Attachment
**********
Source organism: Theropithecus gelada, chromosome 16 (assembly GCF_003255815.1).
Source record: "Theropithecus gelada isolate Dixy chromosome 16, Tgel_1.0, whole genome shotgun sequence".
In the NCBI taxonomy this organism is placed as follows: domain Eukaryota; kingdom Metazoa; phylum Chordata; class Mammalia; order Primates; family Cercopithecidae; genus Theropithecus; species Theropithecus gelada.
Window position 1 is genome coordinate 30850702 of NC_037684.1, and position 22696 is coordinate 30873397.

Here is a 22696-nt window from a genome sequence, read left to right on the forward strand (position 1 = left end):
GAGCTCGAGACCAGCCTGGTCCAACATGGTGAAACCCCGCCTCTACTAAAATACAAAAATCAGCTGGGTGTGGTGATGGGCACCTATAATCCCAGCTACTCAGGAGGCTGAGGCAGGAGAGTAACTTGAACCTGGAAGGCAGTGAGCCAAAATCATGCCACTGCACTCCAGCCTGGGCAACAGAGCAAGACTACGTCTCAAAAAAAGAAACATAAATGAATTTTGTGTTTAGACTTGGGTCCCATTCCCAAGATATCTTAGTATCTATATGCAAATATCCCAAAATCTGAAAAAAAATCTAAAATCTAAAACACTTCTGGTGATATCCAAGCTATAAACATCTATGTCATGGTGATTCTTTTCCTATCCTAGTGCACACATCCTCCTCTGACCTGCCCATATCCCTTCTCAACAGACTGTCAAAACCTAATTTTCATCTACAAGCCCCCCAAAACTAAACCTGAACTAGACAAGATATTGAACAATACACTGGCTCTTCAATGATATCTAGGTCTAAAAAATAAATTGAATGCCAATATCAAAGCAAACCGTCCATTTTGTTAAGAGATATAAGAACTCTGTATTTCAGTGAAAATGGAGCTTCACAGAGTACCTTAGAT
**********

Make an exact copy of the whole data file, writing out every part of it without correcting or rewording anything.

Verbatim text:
Source organism: Theropithecus gelada, chromosome 16 (assembly GCF_003255815.1).
Source record: "Theropithecus gelada isolate Dixy chromosome 16, Tgel_1.0, whole genome shotgun sequence".
In the NCBI taxonomy this organism is placed as follows: domain Eukaryota; kingdom Metazoa; phylum Chordata; class Mammalia; order Primates; family Cercopithecidae; genus Theropithecus; species Theropithecus gelada.
Window position 1 is genome coordinate 30850702 of NC_037684.1, and position 22696 is coordinate 30873397.

Here is a 22696-nt window from a genome sequence, read left to right on the forward strand (position 1 = left end):
GAGCTCGAGACCAGCCTGGTCCAACATGGTGAAACCCCGCCTCTACTAAAATACAAAAATCAGCTGGGTGTGGTGATGGGCACCTATAATCCCAGCTACTCAGGAGGCTGAGGCAGGAGAGTAACTTGAACCTGGAAGGCAGTGAGCCAAAATCATGCCACTGCACTCCAGCCTGGGCAACAGAGCAAGACTACGTCTCAAAAAAAGAAACATAAATGAATTTTGTGTTTAGACTTGGGTCCCATTCCCAAGATATCTTAGTATCTATATGCAAATATCCCAAAATCTGAAAAAAAATCTAAAATCTAAAACACTTCTGGTGATATCCAAGCTATAAACATCTATGTCATGGTGATTCTTTTCCTATCCTAGTGCACACATCCTCCTCTGACCTGCCCATATCCCTTCTCAACAGACTGTCAAAACCTAATTTTCATCTACAAGCCCCCCAAAACTAAACCTGAACTAGACAAGATATTGAACAATACACTGGCTCTTCAATGATATCTAGGTCTAAAAAATAAATTGAATGCCAATATCAAAGCAAACCGTCCATTTTGTTAAGAGATATAAGAACTCTGTATTTCAGTGAAAATGGAGCTTCACAGAGTACCTTAGAT